Summary statistics for the timing of pre & post event serum sample collection (IR)
Pre event  Post event  

Mean (SD)  7.7  8.3 
Standard deviation  5.9  4.9 
95^{th} percentile  18.7  17.6 
75^{th} percentile  10.1  11 
50^{th} percentile  5.9  6.9 
25^{th} percentile  3.4  4.8 
5^{th} percentile  1  2.4 
Interquartile range  6.6  6.2 
In observational studies the consideration of timing can be quite important for reaching valid conclusions. In the simplest cases and when the mentioning of duration between pre and post measurements contributes to a better understanding of a process, the change in IR can be easily adjusted. This can be done by presenting the average change per unit of time, e.g. days, weeks, or months. In our example, the summary statistics for IR increase, presented in Figure 2B, will change from its absolute value of 116.2 ± 114.3 to 8.3 ± 9.0, reflecting a weekly rate of change. This is a more accurate representation of overall change in IR, and is suitable if the assumption that the rate is constant over time for each child is correct. However, it is plausible that the magnitude of IR depends on when the sample was taken after an infection, or in other words, depends on the time elapsed since the time of exposure to a pathogen or of onset of symptoms. To explore this phenomenon, we shall perform a proper analysis.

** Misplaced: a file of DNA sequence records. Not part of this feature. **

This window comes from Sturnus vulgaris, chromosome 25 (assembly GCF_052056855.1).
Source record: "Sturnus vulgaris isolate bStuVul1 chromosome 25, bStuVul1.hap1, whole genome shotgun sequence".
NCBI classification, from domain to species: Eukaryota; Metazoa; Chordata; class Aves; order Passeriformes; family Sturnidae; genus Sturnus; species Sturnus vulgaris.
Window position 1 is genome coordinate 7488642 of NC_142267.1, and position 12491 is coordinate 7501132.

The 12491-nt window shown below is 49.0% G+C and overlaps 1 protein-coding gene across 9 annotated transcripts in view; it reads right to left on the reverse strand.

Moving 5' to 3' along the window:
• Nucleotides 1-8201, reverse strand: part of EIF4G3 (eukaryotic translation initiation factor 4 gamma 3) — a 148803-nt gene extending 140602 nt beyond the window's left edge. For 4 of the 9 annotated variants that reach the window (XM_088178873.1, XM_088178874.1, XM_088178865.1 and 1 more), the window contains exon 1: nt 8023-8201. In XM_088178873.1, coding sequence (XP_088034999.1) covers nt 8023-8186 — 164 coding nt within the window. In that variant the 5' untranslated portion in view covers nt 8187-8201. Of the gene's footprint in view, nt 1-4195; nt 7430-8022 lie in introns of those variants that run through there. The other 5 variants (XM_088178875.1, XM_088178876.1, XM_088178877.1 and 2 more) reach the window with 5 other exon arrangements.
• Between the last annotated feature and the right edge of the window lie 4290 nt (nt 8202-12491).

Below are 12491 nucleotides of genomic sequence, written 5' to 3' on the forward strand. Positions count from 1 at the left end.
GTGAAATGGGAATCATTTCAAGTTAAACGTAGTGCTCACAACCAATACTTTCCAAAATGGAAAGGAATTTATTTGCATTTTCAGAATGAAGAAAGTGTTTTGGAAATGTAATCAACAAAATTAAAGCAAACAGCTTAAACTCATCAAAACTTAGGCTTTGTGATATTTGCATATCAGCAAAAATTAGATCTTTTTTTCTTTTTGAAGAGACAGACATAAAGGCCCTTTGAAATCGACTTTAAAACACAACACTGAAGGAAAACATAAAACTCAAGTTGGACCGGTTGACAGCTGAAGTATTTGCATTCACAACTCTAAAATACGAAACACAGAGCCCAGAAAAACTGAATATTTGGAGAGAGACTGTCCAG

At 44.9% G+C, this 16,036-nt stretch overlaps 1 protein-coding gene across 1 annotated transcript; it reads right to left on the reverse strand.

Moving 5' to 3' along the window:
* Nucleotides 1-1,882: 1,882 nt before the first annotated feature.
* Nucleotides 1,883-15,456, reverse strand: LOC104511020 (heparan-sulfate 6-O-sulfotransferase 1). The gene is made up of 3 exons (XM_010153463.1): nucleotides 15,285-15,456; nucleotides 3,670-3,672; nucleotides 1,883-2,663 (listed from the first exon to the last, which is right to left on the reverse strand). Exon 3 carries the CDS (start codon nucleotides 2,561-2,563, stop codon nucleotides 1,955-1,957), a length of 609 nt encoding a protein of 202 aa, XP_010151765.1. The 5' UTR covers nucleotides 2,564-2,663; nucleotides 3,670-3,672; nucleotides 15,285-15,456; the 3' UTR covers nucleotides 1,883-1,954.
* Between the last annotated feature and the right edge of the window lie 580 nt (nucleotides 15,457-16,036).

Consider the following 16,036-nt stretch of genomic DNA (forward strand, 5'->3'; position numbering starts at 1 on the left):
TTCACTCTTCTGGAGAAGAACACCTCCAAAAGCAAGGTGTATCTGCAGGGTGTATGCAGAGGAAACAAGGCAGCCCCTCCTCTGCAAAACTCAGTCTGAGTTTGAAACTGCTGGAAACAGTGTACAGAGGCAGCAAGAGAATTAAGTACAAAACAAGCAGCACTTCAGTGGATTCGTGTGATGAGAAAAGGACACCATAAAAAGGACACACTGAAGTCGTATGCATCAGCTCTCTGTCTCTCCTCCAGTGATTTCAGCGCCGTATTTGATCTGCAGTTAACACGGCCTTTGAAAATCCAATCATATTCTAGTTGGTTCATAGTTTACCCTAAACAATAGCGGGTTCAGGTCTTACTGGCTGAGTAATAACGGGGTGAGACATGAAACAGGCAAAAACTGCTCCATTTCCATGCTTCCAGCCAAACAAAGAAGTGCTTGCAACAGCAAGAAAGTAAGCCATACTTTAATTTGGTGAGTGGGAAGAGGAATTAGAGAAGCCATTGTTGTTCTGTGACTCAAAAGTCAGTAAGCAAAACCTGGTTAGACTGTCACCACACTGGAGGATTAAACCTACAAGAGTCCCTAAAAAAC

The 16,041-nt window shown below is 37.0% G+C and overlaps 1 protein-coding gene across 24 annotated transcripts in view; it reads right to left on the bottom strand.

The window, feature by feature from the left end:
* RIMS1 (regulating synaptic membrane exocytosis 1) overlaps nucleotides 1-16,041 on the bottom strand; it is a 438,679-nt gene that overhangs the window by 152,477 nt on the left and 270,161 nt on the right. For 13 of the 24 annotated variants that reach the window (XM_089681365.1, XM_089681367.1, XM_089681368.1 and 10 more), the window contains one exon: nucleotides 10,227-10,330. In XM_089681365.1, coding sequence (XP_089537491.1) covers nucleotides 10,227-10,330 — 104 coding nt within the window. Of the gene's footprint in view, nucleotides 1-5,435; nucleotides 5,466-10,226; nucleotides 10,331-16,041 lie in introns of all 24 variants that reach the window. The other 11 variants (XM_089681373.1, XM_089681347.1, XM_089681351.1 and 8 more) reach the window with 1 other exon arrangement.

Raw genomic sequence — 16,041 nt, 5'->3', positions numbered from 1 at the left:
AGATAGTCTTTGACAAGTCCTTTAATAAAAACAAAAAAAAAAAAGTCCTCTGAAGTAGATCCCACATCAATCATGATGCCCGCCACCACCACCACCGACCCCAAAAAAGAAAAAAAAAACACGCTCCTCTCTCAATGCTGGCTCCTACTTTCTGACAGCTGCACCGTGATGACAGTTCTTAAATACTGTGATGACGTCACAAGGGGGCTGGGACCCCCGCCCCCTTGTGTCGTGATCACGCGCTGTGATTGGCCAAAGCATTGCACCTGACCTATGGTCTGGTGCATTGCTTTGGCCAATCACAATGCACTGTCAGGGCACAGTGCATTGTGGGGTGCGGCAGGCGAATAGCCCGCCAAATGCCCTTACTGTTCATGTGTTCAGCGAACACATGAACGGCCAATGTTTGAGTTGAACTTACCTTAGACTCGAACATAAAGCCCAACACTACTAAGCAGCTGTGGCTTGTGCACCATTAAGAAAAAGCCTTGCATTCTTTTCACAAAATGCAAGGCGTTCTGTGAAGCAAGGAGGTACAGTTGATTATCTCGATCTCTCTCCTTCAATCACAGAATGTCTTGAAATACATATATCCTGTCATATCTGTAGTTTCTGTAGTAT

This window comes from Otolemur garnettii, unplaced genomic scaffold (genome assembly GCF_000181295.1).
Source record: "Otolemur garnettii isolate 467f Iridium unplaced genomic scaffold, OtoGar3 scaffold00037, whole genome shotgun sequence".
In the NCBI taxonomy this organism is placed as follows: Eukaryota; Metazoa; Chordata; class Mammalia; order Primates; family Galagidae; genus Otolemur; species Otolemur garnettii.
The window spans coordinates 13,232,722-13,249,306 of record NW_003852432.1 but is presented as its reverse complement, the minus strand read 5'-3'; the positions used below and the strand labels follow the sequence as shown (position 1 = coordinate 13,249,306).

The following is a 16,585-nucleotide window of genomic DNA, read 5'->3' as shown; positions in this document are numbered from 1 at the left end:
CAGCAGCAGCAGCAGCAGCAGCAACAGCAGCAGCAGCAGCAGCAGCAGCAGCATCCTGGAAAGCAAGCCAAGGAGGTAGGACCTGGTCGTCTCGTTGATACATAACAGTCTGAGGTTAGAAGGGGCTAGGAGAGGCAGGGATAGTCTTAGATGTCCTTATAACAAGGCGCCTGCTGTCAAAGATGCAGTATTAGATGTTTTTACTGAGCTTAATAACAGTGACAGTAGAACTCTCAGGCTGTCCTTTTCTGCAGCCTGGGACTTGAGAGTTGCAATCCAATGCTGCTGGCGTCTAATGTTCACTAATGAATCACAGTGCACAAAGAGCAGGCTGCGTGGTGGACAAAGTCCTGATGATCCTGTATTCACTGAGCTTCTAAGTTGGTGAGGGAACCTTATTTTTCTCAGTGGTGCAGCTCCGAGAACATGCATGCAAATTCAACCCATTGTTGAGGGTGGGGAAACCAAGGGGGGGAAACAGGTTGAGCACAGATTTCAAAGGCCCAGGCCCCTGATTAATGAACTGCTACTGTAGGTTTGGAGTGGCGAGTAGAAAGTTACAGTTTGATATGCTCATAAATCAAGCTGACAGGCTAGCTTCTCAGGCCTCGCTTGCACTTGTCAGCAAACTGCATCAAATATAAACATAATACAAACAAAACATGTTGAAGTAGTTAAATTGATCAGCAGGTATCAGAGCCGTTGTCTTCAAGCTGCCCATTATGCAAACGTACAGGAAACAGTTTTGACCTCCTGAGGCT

Detection of Important Features in Immune Response Dynamics
It is well known that, in general, immune response to an antigen might exhibit a detectable increase after an antigenic challenge, reach its maximum and then decline to a baseline level or continue to be slightly elevated for some time. Such behavior is characteristic for nonlinear dynamics and requires caution if traditional statistical techniques are attempted.
This analysis helps us to define a curve without forcing a specific shape. If the episode timing is accurate and unbiased, one can model this process accounting for a discrete step with a curve consisting of two segments: one for a preevent period and another for a postepisode period, so a step will be allowed at the event. In our case, the timing of an episode is selfreported and might contain some delay, which is potentially reflected by a rise prior to the episode.
This analysis helps to identify important features of immune response dynamics: general stability of immune response before an episode and a nonlinear dynamic of response over time with a pronounced peak followed by a decline to a baseline level. These findings have important implications. For example, they might help to optimize future study designs by better targeting the time period that captures the best immune response.
Age as a Factor of Immune Response